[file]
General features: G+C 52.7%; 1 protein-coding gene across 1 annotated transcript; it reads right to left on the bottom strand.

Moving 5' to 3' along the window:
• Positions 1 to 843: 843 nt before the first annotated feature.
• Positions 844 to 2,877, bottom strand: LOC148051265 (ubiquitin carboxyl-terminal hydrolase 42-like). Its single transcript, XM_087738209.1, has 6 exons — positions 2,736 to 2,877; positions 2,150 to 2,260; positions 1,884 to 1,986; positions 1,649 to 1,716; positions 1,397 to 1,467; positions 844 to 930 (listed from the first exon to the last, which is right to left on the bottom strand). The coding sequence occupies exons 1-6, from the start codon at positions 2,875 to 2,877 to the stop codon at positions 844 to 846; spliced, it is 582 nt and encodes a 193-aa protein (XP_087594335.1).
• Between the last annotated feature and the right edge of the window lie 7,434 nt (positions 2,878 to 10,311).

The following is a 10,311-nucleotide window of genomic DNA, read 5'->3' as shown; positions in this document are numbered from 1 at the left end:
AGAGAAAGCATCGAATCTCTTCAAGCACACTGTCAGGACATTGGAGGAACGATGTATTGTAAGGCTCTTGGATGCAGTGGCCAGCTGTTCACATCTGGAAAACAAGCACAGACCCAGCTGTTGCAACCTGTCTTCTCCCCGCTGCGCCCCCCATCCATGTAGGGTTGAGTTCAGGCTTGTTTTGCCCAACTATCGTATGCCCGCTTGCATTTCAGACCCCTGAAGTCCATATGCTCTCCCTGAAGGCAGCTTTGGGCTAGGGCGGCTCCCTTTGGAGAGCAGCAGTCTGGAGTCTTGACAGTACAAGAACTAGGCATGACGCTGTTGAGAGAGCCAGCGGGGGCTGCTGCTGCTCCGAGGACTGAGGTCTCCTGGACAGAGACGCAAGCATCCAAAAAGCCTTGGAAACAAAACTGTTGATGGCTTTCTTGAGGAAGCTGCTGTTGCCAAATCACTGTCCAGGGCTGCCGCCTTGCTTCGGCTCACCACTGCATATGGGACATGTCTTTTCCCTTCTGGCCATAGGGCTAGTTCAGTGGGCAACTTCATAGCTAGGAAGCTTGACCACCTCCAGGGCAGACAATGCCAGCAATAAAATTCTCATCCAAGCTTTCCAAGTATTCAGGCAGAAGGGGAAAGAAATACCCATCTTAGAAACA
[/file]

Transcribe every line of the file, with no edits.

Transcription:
General features: G+C 52.7%; 1 protein-coding gene across 1 annotated transcript; it reads right to left on the bottom strand.

Moving 5' to 3' along the window:
• Positions 1 to 843: 843 nt before the first annotated feature.
• Positions 844 to 2,877, bottom strand: LOC148051265 (ubiquitin carboxyl-terminal hydrolase 42-like). Its single transcript, XM_087738209.1, has 6 exons — positions 2,736 to 2,877; positions 2,150 to 2,260; positions 1,884 to 1,986; positions 1,649 to 1,716; positions 1,397 to 1,467; positions 844 to 930 (listed from the first exon to the last, which is right to left on the bottom strand). The coding sequence occupies exons 1-6, from the start codon at positions 2,875 to 2,877 to the stop codon at positions 844 to 846; spliced, it is 582 nt and encodes a 193-aa protein (XP_087594335.1).
• Between the last annotated feature and the right edge of the window lie 7,434 nt (positions 2,878 to 10,311).

The following is a 10,311-nucleotide window of genomic DNA, read 5'->3' as shown; positions in this document are numbered from 1 at the left end:
AGAGAAAGCATCGAATCTCTTCAAGCACACTGTCAGGACATTGGAGGAACGATGTATTGTAAGGCTCTTGGATGCAGTGGCCAGCTGTTCACATCTGGAAAACAAGCACAGACCCAGCTGTTGCAACCTGTCTTCTCCCCGCTGCGCCCCCCATCCATGTAGGGTTGAGTTCAGGCTTGTTTTGCCCAACTATCGTATGCCCGCTTGCATTTCAGACCCCTGAAGTCCATATGCTCTCCCTGAAGGCAGCTTTGGGCTAGGGCGGCTCCCTTTGGAGAGCAGCAGTCTGGAGTCTTGACAGTACAAGAACTAGGCATGACGCTGTTGAGAGAGCCAGCGGGGGCTGCTGCTGCTCCGAGGACTGAGGTCTCCTGGACAGAGACGCAAGCATCCAAAAAGCCTTGGAAACAAAACTGTTGATGGCTTTCTTGAGGAAGCTGCTGTTGCCAAATCACTGTCCAGGGCTGCCGCCTTGCTTCGGCTCACCACTGCATATGGGACATGTCTTTTCCCTTCTGGCCATAGGGCTAGTTCAGTGGGCAACTTCATAGCTAGGAAGCTTGACCACCTCCAGGGCAGACAATGCCAGCAATAAAATTCTCATCCAAGCTTTCCAAGTATTCAGGCAGAAGGGGAAAGAAATACCCATCTTAGAAACA